We're back to hot humid summer. The cool weather has gone, but not my rib wracking cough. And now an angry looking cold sore the shape of Illinois has formed above my lip. I suffer.
I fear I am watching a slow rolling catastrophe. . . . not my health, but rather the 'Bloodgood' Japanese maple by the deck may be in decline. It may take years to succumb, but every time I look at this pretty tree, I see a problem gradually unfolding in front of me.
It's no mystery. The tree has phytophthera canker, a fungal root rot. I noticed wet black weeping areas below the graft last year, and Bartlett has been treating it with a systemic soil drench several times a year now.
One side of the slender trunk is hollow sounding when tapped, a sign that there is a dead area under the bark. The affected part of the root flare has turned powdery, and there are now tiny orange fungal spores on the trunk, which is a sign of decayed material underneath.
The tree, helped by the soil drench, will either fight off the canker and heal itself around the dead areas, or it will not. But it will be a slow process before it's clear which will happen.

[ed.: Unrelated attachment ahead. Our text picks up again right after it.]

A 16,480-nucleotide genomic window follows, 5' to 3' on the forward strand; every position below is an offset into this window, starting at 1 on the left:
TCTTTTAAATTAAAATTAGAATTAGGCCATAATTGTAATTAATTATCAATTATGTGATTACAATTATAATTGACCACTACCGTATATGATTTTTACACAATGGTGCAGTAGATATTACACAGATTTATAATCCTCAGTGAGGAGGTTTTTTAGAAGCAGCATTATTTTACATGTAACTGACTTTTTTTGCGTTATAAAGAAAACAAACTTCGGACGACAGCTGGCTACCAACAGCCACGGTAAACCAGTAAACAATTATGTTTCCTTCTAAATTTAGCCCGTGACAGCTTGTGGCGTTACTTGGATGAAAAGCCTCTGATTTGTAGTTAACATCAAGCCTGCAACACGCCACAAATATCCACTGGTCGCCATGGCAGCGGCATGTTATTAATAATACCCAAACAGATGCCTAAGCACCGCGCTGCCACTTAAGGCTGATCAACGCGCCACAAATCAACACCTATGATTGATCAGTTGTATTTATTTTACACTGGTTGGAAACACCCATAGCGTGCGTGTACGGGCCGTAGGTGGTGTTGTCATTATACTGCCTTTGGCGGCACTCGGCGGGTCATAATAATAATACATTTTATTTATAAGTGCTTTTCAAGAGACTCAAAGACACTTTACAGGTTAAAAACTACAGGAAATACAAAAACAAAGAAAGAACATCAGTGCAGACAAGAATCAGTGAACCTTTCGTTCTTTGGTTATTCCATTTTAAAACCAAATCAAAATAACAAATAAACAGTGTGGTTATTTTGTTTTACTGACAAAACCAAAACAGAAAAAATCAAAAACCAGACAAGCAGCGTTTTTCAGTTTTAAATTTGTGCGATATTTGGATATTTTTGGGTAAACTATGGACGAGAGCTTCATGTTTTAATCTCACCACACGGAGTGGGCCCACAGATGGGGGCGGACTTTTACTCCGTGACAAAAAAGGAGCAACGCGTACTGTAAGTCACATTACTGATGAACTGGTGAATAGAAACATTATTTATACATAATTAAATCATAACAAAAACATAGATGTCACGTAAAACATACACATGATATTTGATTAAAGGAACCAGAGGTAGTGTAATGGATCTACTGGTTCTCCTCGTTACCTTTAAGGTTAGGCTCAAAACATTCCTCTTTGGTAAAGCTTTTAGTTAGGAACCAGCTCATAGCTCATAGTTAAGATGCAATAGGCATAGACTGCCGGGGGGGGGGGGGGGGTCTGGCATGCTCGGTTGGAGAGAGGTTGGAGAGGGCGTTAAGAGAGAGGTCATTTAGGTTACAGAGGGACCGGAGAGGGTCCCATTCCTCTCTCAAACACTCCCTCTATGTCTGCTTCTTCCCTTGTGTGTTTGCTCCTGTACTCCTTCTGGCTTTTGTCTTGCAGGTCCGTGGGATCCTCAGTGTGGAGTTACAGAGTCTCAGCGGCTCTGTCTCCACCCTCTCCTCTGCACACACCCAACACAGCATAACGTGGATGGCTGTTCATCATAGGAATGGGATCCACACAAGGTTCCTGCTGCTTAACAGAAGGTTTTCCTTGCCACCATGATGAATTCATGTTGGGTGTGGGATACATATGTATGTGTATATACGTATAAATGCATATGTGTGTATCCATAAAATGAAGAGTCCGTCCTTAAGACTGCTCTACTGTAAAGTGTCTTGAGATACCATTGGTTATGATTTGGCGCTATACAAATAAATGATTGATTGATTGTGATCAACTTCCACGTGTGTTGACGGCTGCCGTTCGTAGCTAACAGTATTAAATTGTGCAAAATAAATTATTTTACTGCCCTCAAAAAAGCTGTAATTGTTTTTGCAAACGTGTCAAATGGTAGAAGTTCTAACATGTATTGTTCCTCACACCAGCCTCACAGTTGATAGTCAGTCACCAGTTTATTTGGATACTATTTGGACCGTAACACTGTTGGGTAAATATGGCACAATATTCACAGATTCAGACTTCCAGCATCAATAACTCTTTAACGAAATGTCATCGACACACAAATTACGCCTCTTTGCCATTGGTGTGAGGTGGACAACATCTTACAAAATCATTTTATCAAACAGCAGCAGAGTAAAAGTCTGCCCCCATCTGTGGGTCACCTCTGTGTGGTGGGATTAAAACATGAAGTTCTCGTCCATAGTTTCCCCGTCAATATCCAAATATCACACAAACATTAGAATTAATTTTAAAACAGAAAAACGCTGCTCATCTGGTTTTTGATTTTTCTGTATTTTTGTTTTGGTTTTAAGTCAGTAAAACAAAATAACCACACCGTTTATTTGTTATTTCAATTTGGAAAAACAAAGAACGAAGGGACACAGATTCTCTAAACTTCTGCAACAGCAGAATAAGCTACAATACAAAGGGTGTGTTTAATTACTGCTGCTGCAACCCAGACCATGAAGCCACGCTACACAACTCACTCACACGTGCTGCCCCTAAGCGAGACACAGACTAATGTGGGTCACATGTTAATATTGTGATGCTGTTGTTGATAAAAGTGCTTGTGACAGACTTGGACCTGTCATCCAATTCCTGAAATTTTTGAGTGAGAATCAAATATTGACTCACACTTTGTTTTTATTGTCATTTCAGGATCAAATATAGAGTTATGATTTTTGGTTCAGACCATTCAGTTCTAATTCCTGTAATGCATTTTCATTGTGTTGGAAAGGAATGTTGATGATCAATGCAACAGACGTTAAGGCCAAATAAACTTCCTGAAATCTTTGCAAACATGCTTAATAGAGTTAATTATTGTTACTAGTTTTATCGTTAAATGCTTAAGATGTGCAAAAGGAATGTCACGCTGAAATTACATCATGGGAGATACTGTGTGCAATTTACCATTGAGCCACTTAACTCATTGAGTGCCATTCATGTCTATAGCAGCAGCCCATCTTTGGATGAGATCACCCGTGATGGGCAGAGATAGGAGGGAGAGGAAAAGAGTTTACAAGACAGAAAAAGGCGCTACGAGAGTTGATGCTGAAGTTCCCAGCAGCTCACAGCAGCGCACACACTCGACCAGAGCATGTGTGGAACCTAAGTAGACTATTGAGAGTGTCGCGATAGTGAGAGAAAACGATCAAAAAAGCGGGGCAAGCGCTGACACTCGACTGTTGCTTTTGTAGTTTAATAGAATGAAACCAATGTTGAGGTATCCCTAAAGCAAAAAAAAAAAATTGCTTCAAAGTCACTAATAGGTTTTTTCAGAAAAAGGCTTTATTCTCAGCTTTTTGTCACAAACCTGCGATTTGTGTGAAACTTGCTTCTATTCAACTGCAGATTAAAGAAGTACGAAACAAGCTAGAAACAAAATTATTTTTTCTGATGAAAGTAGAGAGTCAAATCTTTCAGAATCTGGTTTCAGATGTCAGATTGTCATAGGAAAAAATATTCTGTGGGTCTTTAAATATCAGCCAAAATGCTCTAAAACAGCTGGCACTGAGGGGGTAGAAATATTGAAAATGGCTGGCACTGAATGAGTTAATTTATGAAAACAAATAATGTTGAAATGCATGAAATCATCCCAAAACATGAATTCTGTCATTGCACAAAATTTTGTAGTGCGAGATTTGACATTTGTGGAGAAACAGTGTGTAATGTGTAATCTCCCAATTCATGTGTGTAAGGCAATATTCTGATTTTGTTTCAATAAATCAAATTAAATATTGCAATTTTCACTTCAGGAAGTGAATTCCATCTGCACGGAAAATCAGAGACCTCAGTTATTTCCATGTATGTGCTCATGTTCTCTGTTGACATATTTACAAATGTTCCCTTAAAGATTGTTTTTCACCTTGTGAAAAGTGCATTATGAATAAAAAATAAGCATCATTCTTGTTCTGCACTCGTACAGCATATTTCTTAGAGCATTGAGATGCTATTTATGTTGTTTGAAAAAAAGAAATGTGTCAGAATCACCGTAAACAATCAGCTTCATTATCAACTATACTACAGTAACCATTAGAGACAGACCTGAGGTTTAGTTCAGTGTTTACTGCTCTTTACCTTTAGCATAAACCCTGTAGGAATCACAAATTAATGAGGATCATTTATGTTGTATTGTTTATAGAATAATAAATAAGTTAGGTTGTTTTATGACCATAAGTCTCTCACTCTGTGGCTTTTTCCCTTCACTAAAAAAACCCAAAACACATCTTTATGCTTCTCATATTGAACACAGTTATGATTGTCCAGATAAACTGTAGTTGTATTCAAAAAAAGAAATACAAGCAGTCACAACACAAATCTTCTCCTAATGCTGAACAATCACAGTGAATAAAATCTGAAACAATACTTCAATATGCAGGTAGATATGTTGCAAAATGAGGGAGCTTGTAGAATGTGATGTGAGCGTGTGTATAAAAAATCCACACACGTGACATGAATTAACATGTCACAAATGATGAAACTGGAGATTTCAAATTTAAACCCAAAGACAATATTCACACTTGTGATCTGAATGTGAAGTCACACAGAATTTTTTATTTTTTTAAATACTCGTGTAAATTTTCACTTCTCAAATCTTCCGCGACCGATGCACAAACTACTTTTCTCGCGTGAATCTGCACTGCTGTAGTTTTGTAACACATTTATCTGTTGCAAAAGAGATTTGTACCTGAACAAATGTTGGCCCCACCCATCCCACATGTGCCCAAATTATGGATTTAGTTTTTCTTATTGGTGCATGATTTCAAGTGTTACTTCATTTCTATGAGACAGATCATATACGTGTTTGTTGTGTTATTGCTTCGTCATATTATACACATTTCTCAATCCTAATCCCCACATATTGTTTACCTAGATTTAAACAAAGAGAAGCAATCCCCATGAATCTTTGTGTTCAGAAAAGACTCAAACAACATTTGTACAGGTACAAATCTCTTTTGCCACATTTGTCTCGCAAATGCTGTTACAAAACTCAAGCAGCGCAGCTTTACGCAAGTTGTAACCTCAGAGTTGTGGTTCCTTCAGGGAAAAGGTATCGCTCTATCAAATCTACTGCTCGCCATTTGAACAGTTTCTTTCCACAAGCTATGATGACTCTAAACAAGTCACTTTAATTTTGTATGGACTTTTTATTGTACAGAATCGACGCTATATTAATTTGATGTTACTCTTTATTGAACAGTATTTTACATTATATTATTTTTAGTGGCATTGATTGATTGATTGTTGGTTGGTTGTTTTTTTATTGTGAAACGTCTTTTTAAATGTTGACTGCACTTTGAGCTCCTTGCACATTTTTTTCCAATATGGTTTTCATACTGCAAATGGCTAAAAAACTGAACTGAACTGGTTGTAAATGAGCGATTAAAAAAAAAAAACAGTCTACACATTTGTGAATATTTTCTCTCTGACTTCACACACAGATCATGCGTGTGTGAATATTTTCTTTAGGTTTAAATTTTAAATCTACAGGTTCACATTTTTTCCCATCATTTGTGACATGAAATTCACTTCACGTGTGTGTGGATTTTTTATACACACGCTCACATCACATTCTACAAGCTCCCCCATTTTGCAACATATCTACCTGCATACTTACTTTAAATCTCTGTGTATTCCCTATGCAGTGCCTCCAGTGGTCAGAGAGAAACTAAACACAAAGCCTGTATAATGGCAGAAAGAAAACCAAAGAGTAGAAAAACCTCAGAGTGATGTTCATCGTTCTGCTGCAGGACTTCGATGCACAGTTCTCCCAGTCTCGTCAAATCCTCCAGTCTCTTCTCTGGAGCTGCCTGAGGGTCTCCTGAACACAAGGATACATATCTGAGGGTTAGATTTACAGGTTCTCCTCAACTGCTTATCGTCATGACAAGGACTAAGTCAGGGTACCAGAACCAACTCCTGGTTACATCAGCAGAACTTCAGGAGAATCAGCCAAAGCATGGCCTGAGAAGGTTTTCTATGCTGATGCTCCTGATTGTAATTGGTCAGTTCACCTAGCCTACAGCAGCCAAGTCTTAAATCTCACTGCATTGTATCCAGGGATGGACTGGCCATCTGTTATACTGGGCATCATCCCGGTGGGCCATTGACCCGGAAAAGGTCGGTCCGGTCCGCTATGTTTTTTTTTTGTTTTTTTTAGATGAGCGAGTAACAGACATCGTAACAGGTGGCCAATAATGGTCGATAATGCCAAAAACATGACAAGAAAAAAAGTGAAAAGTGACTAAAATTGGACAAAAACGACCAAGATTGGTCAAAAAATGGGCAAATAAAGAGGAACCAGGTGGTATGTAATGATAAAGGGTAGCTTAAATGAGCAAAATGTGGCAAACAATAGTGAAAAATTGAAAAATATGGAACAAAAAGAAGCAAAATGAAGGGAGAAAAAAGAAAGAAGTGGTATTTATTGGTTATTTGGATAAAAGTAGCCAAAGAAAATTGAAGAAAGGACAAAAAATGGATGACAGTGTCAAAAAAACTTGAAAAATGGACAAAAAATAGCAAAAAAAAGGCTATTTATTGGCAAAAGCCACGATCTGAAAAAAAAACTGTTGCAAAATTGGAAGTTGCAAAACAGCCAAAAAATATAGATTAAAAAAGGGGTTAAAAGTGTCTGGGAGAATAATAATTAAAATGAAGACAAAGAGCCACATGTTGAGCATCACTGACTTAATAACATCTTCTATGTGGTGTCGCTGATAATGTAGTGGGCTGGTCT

Although the canopy looks full and the color is rich red, I can see tip dieback on the upper twigs. That's a sign that enough of the roots have died off that the remaining roots are having trouble supporting new growth.
It looks wrong to me. Normally by mid summer the leaves darken to a mahogany color before returning to bright scarlet again in fall. This year they have stayed bright red well into the end of July. It's a beautiful color, but somehow it looks stressed to me, especially in full sunlight. Too bright, too red, too unseasonable.
Overall, it has a funny limp look that is not evident to a casual observer -- really, it looks fine, doesn't it? -- but to me it just doesn't look right.
I planted Acer palmatum 'Bloodgood' in fall 2008, and here it is in 2009 on the left, compared to what it looks like now, five years later in 2014.
What a gorgeous tree. I have every hope that it will fight off the canker and form protective scars around the dead parts. I have every expectation it will heal and carry on and become an even nicer tree. I do not want to watch it slowly decline.